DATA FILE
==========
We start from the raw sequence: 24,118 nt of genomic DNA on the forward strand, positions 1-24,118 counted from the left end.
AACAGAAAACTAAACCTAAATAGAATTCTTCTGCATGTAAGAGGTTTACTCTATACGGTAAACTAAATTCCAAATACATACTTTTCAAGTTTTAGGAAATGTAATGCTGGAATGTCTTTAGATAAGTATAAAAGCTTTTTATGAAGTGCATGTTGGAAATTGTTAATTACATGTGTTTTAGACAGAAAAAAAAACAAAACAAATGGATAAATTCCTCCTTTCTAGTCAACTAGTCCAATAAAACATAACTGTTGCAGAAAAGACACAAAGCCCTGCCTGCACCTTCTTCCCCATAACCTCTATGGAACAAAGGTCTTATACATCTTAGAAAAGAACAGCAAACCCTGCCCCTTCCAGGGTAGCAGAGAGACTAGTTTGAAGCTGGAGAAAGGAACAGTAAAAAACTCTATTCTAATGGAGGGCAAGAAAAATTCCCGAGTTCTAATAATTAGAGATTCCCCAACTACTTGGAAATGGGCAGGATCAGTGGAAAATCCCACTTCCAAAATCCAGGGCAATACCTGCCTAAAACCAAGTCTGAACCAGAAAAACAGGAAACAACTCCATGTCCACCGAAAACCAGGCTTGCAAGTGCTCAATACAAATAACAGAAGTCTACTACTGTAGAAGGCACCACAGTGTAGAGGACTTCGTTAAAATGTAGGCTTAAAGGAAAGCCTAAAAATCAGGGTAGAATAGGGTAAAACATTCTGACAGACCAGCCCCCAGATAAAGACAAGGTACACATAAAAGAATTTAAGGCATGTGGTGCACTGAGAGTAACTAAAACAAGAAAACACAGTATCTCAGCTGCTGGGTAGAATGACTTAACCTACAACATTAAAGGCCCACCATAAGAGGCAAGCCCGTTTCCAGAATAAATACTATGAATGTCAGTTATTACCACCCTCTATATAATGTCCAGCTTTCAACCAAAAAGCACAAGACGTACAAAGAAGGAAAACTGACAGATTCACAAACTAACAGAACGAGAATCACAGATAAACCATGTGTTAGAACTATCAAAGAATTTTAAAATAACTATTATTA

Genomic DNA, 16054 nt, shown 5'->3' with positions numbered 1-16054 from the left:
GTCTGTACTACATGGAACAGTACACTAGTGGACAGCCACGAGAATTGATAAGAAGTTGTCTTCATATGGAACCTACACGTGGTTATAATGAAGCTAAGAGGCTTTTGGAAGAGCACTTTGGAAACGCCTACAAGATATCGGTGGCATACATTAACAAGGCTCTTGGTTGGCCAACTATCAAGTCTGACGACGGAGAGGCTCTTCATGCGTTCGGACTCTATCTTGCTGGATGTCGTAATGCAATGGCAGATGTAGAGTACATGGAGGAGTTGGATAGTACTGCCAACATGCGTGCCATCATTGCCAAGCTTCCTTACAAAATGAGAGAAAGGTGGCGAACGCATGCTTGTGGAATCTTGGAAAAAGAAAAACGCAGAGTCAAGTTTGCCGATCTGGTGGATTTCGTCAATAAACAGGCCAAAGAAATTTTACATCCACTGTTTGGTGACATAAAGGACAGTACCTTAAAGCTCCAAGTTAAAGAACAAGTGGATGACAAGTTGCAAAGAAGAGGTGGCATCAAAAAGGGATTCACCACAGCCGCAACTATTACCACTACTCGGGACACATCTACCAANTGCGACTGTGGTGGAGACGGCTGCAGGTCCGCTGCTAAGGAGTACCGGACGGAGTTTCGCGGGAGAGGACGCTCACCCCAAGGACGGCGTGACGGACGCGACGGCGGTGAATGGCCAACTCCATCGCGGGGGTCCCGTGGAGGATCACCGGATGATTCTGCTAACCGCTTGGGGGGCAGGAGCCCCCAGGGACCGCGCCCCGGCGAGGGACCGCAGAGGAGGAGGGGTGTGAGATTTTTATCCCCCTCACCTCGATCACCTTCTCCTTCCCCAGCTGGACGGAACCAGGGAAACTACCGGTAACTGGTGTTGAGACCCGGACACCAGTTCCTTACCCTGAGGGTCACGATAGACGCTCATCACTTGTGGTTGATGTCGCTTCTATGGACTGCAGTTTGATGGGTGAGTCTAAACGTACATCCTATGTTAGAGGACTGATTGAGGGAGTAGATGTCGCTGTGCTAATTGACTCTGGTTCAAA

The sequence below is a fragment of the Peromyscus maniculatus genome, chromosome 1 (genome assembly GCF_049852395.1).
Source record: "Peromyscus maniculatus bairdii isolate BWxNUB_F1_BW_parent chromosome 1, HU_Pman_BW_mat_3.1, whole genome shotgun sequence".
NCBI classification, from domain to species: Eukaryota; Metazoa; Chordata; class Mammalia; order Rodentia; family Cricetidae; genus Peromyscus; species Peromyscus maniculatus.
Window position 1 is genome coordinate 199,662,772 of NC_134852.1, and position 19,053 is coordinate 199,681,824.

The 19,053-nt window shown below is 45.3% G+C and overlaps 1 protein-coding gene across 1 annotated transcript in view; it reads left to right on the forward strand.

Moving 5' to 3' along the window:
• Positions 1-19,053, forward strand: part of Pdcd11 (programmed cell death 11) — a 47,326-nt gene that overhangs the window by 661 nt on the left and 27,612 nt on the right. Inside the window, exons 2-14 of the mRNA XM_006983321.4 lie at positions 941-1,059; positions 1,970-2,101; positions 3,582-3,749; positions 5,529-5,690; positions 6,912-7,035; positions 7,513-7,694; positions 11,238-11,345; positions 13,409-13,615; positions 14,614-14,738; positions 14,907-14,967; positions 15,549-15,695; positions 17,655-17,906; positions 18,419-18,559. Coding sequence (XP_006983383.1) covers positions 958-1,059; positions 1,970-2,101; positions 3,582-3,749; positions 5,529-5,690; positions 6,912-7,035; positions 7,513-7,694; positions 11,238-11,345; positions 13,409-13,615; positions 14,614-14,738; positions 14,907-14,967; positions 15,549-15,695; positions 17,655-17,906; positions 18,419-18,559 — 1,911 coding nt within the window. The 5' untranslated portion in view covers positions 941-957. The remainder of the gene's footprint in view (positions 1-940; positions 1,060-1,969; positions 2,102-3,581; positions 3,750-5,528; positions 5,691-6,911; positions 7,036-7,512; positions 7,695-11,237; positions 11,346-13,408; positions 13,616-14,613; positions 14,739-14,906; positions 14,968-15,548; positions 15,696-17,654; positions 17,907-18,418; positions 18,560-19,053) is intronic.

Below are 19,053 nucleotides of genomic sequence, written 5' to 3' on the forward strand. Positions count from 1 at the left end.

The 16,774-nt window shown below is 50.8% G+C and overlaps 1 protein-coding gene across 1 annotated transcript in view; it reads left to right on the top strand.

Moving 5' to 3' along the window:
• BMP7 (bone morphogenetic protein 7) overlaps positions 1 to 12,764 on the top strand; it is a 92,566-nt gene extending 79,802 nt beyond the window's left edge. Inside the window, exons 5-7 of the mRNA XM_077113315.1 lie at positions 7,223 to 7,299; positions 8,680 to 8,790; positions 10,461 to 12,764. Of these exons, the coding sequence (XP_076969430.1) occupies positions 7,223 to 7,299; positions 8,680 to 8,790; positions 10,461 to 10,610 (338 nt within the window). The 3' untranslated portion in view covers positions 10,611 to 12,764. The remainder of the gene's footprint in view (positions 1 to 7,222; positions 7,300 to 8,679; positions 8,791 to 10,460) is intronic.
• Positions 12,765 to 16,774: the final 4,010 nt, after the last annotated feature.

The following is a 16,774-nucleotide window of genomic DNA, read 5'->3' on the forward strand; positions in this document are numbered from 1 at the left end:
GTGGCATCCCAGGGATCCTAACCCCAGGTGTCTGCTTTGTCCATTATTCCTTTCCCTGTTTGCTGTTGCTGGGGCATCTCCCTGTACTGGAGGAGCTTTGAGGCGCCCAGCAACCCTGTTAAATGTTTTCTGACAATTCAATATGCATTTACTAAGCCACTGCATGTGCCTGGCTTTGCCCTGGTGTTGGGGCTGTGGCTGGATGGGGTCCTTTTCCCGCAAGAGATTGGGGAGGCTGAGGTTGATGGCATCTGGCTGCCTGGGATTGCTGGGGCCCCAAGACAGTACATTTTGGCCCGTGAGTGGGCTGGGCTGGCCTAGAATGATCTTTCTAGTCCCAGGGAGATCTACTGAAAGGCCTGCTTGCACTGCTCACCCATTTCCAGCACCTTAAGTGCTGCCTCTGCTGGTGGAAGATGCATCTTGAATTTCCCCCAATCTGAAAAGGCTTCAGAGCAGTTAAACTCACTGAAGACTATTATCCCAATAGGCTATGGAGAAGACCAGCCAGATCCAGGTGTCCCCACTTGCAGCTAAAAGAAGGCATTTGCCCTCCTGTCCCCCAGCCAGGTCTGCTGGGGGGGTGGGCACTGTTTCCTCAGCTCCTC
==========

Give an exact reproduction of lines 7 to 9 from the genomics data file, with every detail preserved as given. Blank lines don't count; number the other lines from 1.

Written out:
NCBI classification, from domain to species: Eukaryota; Metazoa; Chordata; class Mammalia; order Rodentia; family Cricetidae; genus Peromyscus; species Peromyscus maniculatus.
Window position 1 is genome coordinate 199,662,772 of NC_134852.1, and position 19,053 is coordinate 199,681,824.

The 19,053-nt window shown below is 45.3% G+C and overlaps 1 protein-coding gene across 1 annotated transcript in view; it reads left to right on the forward strand.